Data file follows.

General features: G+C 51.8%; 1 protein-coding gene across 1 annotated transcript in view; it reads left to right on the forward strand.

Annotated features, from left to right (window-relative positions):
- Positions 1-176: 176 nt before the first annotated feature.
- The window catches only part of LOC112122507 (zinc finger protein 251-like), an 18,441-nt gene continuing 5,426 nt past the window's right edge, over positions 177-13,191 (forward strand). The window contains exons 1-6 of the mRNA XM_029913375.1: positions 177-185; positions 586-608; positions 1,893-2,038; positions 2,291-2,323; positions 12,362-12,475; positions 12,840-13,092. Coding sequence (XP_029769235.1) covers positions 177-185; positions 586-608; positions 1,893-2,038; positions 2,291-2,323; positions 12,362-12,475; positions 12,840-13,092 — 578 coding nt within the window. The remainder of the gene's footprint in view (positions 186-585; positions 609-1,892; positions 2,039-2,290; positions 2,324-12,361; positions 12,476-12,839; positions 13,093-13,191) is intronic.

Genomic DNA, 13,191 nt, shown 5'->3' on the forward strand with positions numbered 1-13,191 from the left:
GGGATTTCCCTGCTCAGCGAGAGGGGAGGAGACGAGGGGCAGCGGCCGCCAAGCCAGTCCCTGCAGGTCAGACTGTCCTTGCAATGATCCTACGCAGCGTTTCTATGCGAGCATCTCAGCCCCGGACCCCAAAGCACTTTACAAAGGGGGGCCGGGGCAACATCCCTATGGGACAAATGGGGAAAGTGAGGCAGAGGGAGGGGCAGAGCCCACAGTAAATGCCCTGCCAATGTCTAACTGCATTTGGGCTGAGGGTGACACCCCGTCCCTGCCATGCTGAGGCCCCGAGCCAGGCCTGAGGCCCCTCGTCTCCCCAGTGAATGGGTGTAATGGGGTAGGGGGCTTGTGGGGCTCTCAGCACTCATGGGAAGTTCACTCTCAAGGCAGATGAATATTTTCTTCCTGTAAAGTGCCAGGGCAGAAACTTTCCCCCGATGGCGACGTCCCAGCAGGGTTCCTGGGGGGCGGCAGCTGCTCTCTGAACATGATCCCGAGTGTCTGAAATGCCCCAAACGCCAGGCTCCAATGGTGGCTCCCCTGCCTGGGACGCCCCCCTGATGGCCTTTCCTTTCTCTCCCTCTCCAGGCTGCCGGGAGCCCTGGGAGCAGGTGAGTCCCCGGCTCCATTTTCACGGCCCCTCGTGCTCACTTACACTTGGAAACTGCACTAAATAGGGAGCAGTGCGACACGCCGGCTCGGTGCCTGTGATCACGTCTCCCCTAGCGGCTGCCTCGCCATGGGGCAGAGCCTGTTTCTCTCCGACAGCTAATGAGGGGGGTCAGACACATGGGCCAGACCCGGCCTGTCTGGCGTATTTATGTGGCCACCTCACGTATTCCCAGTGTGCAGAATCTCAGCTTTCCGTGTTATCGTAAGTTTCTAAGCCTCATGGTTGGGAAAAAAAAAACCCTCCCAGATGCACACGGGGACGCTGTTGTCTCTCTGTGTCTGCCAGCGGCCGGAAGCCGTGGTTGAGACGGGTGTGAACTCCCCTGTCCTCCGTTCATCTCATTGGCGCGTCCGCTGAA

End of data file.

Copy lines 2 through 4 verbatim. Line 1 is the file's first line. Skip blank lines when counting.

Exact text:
Annotated features, from left to right (window-relative positions):
- Positions 1-176: 176 nt before the first annotated feature.
- The window catches only part of LOC112122507 (zinc finger protein 251-like), an 18,441-nt gene continuing 5,426 nt past the window's right edge, over positions 177-13,191 (forward strand). The window contains exons 1-6 of the mRNA XM_029913375.1: positions 177-185; positions 586-608; positions 1,893-2,038; positions 2,291-2,323; positions 12,362-12,475; positions 12,840-13,092. Coding sequence (XP_029769235.1) covers positions 177-185; positions 586-608; positions 1,893-2,038; positions 2,291-2,323; positions 12,362-12,475; positions 12,840-13,092 — 578 coding nt within the window. The remainder of the gene's footprint in view (positions 186-585; positions 609-1,892; positions 2,039-2,290; positions 2,324-12,361; positions 12,476-12,839; positions 13,093-13,191) is intronic.